Blaise Hilary
3 min readJul 30, 2022



For many of the predicted use cases for Smart Contracts, it has been demonstrated that Oracles are essential. Oracles are able to provide the needed data input and outsource the need for processing power since they have the capability to link the Blockchain to the outside world.

In response to a direct question to the gods, humans in ancient folklore consulted oracles to get prophecies or transcendent insights.

In this manner, decisions done in the terrestrial realms may be explained as being in line with greater power. Every advanced society around the globe, on practically every continent, used oracles.

They usually involved a medium, someone who could communicate with the gods directly or the performance of a rite in which the results would reveal the gods’ opinions.

Although they deny having communication with supernatural beings, oracles in the context of the Blockchain do connect otherwise disparate domains. They serve as a bridge connecting a Blockchain to the outer world.


Blockchain Oracles are crucial for many because they give Smart Contracts the capacity to access data from sources other than the Blockchain.

Even while the concept of autonomous entities on the Blockchain is truly innovative, their technological design presents a number of challenges: Data that is kept on the Blockchain is the only data that smart contracts may access. Additionally, it is quite costly to do huge data calculations.

Being a self-contained peer-to-peer network, the Blockchain is theoretically unable to access any data outside of the decentralized ledger. So, the only data that Smart Contracts may access is data that is stored on the Blockchain itself.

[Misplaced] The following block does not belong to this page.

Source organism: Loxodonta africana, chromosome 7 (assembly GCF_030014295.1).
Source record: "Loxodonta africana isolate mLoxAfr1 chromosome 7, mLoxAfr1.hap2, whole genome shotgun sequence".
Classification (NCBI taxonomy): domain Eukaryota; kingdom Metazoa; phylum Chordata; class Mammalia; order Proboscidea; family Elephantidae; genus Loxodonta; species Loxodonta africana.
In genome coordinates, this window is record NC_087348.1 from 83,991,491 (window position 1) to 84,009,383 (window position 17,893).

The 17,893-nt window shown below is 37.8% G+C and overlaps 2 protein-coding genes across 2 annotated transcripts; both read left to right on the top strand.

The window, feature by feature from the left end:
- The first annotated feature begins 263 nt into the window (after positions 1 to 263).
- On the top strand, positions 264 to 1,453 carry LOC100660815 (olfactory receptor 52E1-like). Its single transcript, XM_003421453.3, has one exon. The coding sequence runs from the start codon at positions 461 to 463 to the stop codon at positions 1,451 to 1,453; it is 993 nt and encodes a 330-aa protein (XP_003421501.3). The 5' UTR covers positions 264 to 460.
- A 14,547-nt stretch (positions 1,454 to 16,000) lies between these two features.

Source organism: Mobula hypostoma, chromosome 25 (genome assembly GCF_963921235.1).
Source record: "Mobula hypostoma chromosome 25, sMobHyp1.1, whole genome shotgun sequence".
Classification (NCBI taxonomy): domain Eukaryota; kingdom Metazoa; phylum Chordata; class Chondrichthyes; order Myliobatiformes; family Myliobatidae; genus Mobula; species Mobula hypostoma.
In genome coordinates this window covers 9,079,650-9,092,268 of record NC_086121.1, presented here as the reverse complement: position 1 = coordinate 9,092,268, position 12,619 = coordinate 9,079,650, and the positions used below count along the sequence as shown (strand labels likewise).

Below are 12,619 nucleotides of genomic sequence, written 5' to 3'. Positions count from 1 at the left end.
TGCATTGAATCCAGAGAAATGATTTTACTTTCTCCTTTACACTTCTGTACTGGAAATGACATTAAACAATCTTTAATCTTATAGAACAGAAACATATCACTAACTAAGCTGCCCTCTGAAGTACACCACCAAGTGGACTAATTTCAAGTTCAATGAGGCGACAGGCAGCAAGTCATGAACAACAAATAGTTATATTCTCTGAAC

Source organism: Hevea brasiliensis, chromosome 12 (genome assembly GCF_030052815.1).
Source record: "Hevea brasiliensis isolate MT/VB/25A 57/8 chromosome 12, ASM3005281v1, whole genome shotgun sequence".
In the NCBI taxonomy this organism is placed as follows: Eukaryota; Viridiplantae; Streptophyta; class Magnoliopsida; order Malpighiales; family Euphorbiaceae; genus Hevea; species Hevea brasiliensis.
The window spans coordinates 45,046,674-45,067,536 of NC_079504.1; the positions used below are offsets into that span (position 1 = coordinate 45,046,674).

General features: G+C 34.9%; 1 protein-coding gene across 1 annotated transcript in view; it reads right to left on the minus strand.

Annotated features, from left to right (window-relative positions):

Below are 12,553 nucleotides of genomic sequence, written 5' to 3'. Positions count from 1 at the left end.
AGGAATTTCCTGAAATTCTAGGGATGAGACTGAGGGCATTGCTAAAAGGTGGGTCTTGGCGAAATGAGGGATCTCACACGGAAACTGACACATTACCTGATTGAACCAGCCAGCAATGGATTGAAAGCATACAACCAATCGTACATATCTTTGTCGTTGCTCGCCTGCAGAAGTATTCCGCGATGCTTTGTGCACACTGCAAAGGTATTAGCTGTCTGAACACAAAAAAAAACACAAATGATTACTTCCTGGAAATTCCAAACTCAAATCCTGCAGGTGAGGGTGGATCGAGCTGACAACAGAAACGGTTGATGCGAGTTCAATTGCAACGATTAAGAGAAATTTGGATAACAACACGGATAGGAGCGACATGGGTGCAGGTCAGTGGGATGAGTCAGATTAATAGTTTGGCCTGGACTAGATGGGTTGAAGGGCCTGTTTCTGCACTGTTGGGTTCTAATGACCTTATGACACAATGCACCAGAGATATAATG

A Blockchain, however, is now unable to handle such an amount of data. Therefore, Smart Contracts by themselves would not offer enough processing power.

The issues with smart contracts mentioned above can be resolved by including oracles into them. Oracles can link an external data stream to the Blockchain. This enables Smart Contract apps to respond to happenings in the real world. In this manner, almost anything may be established as a prerequisite for the execution of a smart contract.


The first wholly decentralized, community-owned, and incredibly scalable Oracle solution — Umbrella Network addresses the scalability issues in Blockchain oracles and makes use of the Delegated Proof of Stake consensus mechanism to deliver a speedy and thorough data feed of over 1200 data points covering mid and long-tail crypto assets in addition to additional financial data, and it is dispersed throughout several places.

Umbrella Network stores and transmits Layer-2 data using Merkle Trees. Each leaf node on a Merkle tree stands in for a single data point and is rolled up to the root hash. The Proof of Stake also includes the root hash, which represents all of the Merkle Tree’s data points.

The Umbrella team believes that building a community-owned oracle is necessary to achieving a completely decentralized financial system. As a result, the Umbrella team has given its community control over the protocol so they may build a network that is not just resilient to attacks but also long-lasting and lucrative.

Find out more about the Umbrella Network via the following links: